Last Thursday, I participated in a special kind of Hackathon (a hackathon is a 24 hour long coding marathon, usually with a specific theme, e.g voice recognition solutions) - a datathon, we were asked to come up with ideas that integrate tech with traditional education in order to achieve a personalized learning experience, tailored to each and every student.
No. We didn't win, we haven't got to the semi-finals. But it was an amazing experience and not at all epic failure. And I'll tell you why.
Four-hundred people, fifty teams, eighty mentors and thirty judges, and of course about 800 pizzas(!) made this hackathon happen. I signed up with four other friends I work with, and the solution we came up with is named Alef (It is also the first letter of the Hebrew alphabet but can also be abbreviated to personallized studying training in Hebrew - אימוני למידה פרסונלים).
As all of us are or were coding instructors, Alef emphasis is in high school computer science, we believe that the way this subject is taught in high schools around the country is lacking. Students write their codes on plain papers and teachers teach in theory and not practically. Let alone that it takes a lot of time for a teacher to assess all of his students' tasks and give them valuable feedback rapidly and relevantly.
In Alef, every student has his own generated learning path based on his previous successes or failures and is not compared to the average student in his class. For instance, Bob, who writes
if-else conditions perfectly, yet struggles with
for loops, would get more loops related exercises and less condition related exercises.
We index how "good" was a solution by learning the number of tries until the code met up with teacher-preset unit tests, the time it took to send the code and even the student's keystrokes in his IDE, plus he gets to choose how difficult an exercise was to him. The student earns a tailor-made learning experience and an instant feedback for his submissions.
Teachers, on the other hand, have a command and control (C&C) platform which enables them to track every student's progress, giving them a bigger picture of how their class performs. All in a user-friendly app.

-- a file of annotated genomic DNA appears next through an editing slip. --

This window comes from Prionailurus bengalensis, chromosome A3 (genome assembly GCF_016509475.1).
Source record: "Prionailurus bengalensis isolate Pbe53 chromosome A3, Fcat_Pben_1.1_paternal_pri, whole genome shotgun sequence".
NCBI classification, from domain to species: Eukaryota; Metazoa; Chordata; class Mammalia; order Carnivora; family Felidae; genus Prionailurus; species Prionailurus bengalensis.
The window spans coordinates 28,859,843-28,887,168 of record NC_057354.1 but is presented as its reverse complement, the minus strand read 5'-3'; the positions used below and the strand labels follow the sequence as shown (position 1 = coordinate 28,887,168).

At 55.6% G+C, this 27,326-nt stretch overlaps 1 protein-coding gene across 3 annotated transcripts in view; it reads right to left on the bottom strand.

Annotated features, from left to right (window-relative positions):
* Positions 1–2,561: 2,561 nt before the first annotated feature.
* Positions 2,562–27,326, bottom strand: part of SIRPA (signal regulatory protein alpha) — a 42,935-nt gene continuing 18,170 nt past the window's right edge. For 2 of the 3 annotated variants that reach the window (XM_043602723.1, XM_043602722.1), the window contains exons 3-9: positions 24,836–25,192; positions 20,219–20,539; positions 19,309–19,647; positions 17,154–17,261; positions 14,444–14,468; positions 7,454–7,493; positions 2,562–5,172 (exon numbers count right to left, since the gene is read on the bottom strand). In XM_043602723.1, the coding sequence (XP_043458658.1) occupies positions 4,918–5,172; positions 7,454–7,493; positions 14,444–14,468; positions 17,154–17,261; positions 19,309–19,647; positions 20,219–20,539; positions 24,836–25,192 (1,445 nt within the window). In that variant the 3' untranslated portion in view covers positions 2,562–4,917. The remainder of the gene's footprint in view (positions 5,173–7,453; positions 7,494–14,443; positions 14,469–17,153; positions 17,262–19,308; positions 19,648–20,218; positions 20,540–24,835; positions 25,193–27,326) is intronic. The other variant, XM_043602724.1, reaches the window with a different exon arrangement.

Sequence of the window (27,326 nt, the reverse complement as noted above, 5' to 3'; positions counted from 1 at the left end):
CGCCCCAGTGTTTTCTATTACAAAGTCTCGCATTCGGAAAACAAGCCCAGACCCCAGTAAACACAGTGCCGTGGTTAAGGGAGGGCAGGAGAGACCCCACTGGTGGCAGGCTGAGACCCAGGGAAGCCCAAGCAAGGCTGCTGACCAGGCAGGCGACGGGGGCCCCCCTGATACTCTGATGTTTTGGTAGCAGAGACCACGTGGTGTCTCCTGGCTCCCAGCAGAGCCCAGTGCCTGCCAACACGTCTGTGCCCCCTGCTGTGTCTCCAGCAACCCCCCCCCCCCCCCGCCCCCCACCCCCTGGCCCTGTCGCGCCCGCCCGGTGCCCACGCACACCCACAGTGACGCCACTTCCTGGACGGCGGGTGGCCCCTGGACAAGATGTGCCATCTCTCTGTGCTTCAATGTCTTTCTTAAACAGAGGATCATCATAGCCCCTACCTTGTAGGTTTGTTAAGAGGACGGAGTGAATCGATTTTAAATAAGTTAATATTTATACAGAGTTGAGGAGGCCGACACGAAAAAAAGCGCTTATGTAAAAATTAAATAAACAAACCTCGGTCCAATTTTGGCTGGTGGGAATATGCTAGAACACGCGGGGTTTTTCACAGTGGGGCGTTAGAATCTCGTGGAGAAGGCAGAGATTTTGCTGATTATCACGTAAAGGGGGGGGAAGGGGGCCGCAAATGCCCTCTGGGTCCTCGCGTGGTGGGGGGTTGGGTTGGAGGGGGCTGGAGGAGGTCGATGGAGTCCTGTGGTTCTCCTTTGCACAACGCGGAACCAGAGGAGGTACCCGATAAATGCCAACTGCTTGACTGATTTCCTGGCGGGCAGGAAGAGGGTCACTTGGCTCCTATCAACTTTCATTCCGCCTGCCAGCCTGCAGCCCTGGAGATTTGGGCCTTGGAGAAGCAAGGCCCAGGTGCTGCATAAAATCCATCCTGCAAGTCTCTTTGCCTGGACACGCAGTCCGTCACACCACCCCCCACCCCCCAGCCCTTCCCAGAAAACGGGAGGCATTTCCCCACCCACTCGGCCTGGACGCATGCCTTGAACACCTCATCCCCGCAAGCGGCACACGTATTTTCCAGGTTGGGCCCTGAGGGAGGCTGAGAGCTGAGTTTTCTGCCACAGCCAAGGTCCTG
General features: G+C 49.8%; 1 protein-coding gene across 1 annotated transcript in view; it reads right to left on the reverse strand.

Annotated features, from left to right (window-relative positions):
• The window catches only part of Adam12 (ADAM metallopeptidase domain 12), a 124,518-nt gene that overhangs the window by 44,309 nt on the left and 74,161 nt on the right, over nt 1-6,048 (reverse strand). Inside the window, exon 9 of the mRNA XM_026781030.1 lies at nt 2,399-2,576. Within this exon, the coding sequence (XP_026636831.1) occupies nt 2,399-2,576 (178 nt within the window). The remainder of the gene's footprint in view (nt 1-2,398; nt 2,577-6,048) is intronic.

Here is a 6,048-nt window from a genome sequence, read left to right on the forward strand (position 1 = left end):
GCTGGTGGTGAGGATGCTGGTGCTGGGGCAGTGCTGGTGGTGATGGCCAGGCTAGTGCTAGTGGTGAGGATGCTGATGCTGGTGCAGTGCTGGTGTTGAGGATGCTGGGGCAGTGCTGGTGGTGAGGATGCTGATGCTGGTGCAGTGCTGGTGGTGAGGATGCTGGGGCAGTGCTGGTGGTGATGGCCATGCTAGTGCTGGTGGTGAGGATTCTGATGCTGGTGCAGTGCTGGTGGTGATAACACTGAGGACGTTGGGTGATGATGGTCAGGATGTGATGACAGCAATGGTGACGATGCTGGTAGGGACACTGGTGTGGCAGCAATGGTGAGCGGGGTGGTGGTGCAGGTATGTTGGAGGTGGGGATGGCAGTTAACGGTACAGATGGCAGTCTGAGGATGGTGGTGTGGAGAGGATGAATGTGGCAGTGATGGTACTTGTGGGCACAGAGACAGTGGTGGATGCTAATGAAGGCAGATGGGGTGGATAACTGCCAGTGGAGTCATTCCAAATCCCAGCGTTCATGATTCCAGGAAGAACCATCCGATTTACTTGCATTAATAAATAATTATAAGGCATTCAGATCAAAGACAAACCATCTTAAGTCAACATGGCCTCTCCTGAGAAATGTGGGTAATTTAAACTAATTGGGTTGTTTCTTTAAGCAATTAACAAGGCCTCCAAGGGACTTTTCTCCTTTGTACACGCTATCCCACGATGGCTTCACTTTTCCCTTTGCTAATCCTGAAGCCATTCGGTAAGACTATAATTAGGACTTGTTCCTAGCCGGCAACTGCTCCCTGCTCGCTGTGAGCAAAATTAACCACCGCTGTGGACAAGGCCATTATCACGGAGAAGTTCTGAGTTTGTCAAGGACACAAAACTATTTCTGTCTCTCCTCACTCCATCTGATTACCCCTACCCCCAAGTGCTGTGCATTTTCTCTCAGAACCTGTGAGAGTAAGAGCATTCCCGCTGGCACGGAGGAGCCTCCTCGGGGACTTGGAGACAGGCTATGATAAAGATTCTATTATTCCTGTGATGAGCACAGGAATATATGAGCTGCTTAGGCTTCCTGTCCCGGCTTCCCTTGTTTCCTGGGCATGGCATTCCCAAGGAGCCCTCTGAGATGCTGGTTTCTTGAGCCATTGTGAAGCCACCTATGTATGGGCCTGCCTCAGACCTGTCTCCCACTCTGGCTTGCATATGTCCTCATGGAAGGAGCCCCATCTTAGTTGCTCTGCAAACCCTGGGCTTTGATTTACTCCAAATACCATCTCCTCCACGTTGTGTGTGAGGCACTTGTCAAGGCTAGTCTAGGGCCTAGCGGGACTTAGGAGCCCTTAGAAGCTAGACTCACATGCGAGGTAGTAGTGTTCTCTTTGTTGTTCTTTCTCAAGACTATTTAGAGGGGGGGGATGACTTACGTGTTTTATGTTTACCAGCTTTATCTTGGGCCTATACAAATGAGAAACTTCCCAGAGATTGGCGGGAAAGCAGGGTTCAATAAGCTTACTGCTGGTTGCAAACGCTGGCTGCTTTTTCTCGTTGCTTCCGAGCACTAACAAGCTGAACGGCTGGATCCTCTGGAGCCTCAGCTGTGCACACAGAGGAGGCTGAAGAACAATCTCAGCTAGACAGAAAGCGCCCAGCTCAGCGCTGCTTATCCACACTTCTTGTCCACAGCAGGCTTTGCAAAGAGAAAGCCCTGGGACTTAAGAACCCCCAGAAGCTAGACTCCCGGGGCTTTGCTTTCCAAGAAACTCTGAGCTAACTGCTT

For all of you developers out there, we used an Express.js backend (powered by Node.js) and Angular for the app frontend. In order to run and grade student's code, we used an amazing library called INGInious and on top of that, to assess the code quality we used SonarQube.
There are some apps like Codemonkey, Codeacademy or CodeWars that are similar to Alef, but none of them gives a personalized learning path and none gives teachers those analytics or C&C panel.
Score and competition
We were scored for the originality of the solution, scalability, implementability and whether we are a students-teachers team, we weren't.
The judges, unfortunately, did not find our solution attractive, probably because it wasn't broad enough and specific for one subject. But we think that this is the main advantage of Alef. We were placed 35th in the first round.
It was around midnight when we found out, and we started laughing for about half an hour straight from the news. One mentor saw us laughing and approached. We presented him with Alef and he was super excited about the idea!
So, fully motivated we coded all night long, haven't slept for a second. In the morning we had Alef ready and some killer presentation (I'll link below, in Hebrew). Judges came and they were pretty impressed with what we have done. We were so happy.
We had to wait long 3 hours before they announced the 10 semi-finalists. We weren't placed, but we had jumped up big time on the scoreboard. It was an amazing and fun experience developing Alef in such short time, and we've enjoyed the process even though we didn't win. I took a 3-hour bus ride home and slept the whole way.
What do you think about our idea? Have you even been to a hackathon? Share with me!